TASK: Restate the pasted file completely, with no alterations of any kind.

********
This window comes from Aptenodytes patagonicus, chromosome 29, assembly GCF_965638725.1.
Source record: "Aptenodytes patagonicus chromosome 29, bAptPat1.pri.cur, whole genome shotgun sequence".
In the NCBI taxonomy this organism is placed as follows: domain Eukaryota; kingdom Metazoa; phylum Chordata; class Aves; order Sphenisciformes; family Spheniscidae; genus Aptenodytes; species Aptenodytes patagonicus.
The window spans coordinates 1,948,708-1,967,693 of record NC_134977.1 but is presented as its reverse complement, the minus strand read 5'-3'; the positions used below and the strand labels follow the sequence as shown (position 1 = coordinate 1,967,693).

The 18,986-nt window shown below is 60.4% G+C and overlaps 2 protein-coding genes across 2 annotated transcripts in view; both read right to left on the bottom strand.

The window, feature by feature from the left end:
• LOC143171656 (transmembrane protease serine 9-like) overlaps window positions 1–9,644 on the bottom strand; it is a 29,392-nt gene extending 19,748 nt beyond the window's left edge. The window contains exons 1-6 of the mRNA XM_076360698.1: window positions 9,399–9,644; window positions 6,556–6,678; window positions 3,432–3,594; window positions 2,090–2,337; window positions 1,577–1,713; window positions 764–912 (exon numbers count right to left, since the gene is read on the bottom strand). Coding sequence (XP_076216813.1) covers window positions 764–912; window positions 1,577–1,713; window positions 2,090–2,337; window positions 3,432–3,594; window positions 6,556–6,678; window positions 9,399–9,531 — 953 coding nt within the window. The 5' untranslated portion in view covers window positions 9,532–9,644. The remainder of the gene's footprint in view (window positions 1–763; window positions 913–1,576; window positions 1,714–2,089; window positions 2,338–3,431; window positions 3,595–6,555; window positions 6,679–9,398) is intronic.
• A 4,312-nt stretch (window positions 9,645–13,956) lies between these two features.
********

This window comes from Aptenodytes patagonicus, chromosome 29, assembly GCF_965638725.1.
Source record: "Aptenodytes patagonicus chromosome 29, bAptPat1.pri.cur, whole genome shotgun sequence".
In the NCBI taxonomy this organism is placed as follows: domain Eukaryota; kingdom Metazoa; phylum Chordata; class Aves; order Sphenisciformes; family Spheniscidae; genus Aptenodytes; species Aptenodytes patagonicus.
The window spans coordinates 1,948,708-1,967,693 of record NC_134977.1 but is presented as its reverse complement, the minus strand read 5'-3'; the positions used below and the strand labels follow the sequence as shown (position 1 = coordinate 1,967,693).

The 18,986-nt window shown below is 60.4% G+C and overlaps 2 protein-coding genes across 2 annotated transcripts in view; both read right to left on the bottom strand.

The window, feature by feature from the left end:
• LOC143171656 (transmembrane protease serine 9-like) overlaps window positions 1–9,644 on the bottom strand; it is a 29,392-nt gene extending 19,748 nt beyond the window's left edge. The window contains exons 1-6 of the mRNA XM_076360698.1: window positions 9,399–9,644; window positions 6,556–6,678; window positions 3,432–3,594; window positions 2,090–2,337; window positions 1,577–1,713; window positions 764–912 (exon numbers count right to left, since the gene is read on the bottom strand). Coding sequence (XP_076216813.1) covers window positions 764–912; window positions 1,577–1,713; window positions 2,090–2,337; window positions 3,432–3,594; window positions 6,556–6,678; window positions 9,399–9,531 — 953 coding nt within the window. The 5' untranslated portion in view covers window positions 9,532–9,644. The remainder of the gene's footprint in view (window positions 1–763; window positions 913–1,576; window positions 1,714–2,089; window positions 2,338–3,431; window positions 3,595–6,555; window positions 6,679–9,398) is intronic.
• A 4,312-nt stretch (window positions 9,645–13,956) lies between these two features.